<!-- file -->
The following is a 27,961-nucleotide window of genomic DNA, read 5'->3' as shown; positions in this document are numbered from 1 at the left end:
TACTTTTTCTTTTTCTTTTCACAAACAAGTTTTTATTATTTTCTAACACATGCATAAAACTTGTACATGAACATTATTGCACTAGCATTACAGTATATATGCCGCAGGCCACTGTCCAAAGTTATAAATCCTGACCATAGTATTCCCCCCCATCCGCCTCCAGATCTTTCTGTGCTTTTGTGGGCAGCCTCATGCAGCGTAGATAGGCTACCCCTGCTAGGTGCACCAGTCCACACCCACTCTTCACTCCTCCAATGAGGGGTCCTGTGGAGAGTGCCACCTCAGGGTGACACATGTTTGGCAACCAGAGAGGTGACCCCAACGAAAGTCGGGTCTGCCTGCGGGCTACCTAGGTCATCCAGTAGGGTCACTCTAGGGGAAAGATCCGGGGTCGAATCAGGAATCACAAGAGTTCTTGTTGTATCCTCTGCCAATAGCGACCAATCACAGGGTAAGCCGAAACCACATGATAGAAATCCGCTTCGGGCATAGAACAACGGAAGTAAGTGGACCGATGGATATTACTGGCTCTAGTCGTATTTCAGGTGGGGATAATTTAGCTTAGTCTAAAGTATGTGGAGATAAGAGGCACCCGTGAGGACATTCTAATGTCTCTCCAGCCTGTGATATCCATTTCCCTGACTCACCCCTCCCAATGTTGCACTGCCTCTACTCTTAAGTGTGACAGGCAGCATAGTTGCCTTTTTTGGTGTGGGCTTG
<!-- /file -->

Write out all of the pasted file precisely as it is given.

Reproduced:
The following is a 27,961-nucleotide window of genomic DNA, read 5'->3' as shown; positions in this document are numbered from 1 at the left end:
TACTTTTTCTTTTTCTTTTCACAAACAAGTTTTTATTATTTTCTAACACATGCATAAAACTTGTACATGAACATTATTGCACTAGCATTACAGTATATATGCCGCAGGCCACTGTCCAAAGTTATAAATCCTGACCATAGTATTCCCCCCCATCCGCCTCCAGATCTTTCTGTGCTTTTGTGGGCAGCCTCATGCAGCGTAGATAGGCTACCCCTGCTAGGTGCACCAGTCCACACCCACTCTTCACTCCTCCAATGAGGGGTCCTGTGGAGAGTGCCACCTCAGGGTGACACATGTTTGGCAACCAGAGAGGTGACCCCAACGAAAGTCGGGTCTGCCTGCGGGCTACCTAGGTCATCCAGTAGGGTCACTCTAGGGGAAAGATCCGGGGTCGAATCAGGAATCACAAGAGTTCTTGTTGTATCCTCTGCCAATAGCGACCAATCACAGGGTAAGCCGAAACCACATGATAGAAATCCGCTTCGGGCATAGAACAACGGAAGTAAGTGGACCGATGGATATTACTGGCTCTAGTCGTATTTCAGGTGGGGATAATTTAGCTTAGTCTAAAGTATGTGGAGATAAGAGGCACCCGTGAGGACATTCTAATGTCTCTCCAGCCTGTGATATCCATTTCCCTGACTCACCCCTCCCAATGTTGCACTGCCTCTACTCTTAAGTGTGACAGGCAGCATAGTTGCCTTTTTTGGTGTGGGCTTG